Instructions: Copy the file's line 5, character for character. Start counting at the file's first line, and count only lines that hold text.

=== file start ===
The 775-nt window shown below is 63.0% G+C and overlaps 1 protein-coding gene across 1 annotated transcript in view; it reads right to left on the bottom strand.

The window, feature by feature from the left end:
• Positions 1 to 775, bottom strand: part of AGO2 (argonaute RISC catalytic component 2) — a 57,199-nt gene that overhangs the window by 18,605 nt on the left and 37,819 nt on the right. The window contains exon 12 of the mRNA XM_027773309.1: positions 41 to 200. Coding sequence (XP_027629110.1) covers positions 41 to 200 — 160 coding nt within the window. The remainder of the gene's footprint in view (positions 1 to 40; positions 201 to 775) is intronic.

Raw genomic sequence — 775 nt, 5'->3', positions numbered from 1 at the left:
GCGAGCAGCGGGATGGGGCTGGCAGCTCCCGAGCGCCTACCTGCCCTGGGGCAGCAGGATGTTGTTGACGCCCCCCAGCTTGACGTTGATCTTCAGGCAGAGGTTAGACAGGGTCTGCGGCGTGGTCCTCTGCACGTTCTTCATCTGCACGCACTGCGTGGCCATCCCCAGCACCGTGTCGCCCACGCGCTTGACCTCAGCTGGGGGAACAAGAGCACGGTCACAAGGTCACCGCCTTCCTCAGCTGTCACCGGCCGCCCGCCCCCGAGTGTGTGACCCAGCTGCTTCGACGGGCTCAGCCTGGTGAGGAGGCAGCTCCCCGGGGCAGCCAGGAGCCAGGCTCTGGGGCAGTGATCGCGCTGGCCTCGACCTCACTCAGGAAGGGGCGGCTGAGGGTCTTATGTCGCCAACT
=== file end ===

GCGAGCAGCGGGATGGGGCTGGCAGCTCCCGAGCGCCTACCTGCCCTGGGGCAGCAGGATGTTGTTGACGCCCCCCAGCTTGACGTTGATCTTCAGGCAGAGGTTAGACAGGGTCTGCGGCGTGGTCCTCTGCACGTTCTTCATCTGCACGCACTGCGTGGCCATCCCCAGCACCGTGTCGCCCACGCGCTTGACCTCAGCTGGGGGAACAAGAGCACGGTCACAAGGTCACCGCCTTCCTCAGCTGTCACCGGCCGCCCGCCCCCGAGTGTGTGACCCAGCTGCTTCGACGGGCTCAGCCTGGTGAGGAGGCAGCTCCCCGGGGCAGCCAGGAGCCAGGCTCTGGGGCAGTGATCGCGCTGGCCTCGACCTCACTCAGGAAGGGGCGGCTGAGGGTCTTATGTCGCCAACT